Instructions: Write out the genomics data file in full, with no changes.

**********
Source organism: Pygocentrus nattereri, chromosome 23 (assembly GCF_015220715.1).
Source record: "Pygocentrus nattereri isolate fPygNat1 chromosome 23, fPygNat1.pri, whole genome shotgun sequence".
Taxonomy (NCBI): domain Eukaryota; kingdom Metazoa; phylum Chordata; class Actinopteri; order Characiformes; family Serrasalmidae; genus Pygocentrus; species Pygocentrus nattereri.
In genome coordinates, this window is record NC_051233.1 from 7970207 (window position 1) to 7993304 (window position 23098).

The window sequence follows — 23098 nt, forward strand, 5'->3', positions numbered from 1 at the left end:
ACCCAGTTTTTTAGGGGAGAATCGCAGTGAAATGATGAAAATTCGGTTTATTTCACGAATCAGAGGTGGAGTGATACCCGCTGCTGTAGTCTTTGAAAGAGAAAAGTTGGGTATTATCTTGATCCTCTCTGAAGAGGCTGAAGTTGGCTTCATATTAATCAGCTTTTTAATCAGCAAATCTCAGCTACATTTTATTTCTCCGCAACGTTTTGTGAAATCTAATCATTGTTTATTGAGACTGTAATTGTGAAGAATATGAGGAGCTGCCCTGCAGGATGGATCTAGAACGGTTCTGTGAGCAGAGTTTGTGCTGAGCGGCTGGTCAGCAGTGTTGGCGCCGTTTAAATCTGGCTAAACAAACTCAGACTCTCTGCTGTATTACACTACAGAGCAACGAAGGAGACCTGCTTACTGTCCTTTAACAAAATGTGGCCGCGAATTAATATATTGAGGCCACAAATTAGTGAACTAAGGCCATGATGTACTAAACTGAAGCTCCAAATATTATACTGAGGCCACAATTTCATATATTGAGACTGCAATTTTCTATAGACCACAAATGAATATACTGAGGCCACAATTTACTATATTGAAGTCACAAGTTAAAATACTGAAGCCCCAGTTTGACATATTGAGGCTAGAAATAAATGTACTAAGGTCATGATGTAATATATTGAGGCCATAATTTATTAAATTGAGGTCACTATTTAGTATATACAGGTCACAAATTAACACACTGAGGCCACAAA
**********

Source organism: Pygocentrus nattereri, chromosome 23 (assembly GCF_015220715.1).
Source record: "Pygocentrus nattereri isolate fPygNat1 chromosome 23, fPygNat1.pri, whole genome shotgun sequence".
Taxonomy (NCBI): domain Eukaryota; kingdom Metazoa; phylum Chordata; class Actinopteri; order Characiformes; family Serrasalmidae; genus Pygocentrus; species Pygocentrus nattereri.
In genome coordinates, this window is record NC_051233.1 from 7970207 (window position 1) to 7993304 (window position 23098).

The window sequence follows — 23098 nt, forward strand, 5'->3', positions numbered from 1 at the left end:
ACCCAGTTTTTTAGGGGAGAATCGCAGTGAAATGATGAAAATTCGGTTTATTTCACGAATCAGAGGTGGAGTGATACCCGCTGCTGTAGTCTTTGAAAGAGAAAAGTTGGGTATTATCTTGATCCTCTCTGAAGAGGCTGAAGTTGGCTTCATATTAATCAGCTTTTTAATCAGCAAATCTCAGCTACATTTTATTTCTCCGCAACGTTTTGTGAAATCTAATCATTGTTTATTGAGACTGTAATTGTGAAGAATATGAGGAGCTGCCCTGCAGGATGGATCTAGAACGGTTCTGTGAGCAGAGTTTGTGCTGAGCGGCTGGTCAGCAGTGTTGGCGCCGTTTAAATCTGGCTAAACAAACTCAGACTCTCTGCTGTATTACACTACAGAGCAACGAAGGAGACCTGCTTACTGTCCTTTAACAAAATGTGGCCGCGAATTAATATATTGAGGCCACAAATTAGTGAACTAAGGCCATGATGTACTAAACTGAAGCTCCAAATATTATACTGAGGCCACAATTTCATATATTGAGACTGCAATTTTCTATAGACCACAAATGAATATACTGAGGCCACAATTTACTATATTGAAGTCACAAGTTAAAATACTGAAGCCCCAGTTTGACATATTGAGGCTAGAAATAAATGTACTAAGGTCATGATGTAATATATTGAGGCCATAATTTATTAAATTGAGGTCACTATTTAGTATATACAGGTCACAAATTAACACACTGAGGCCACAAA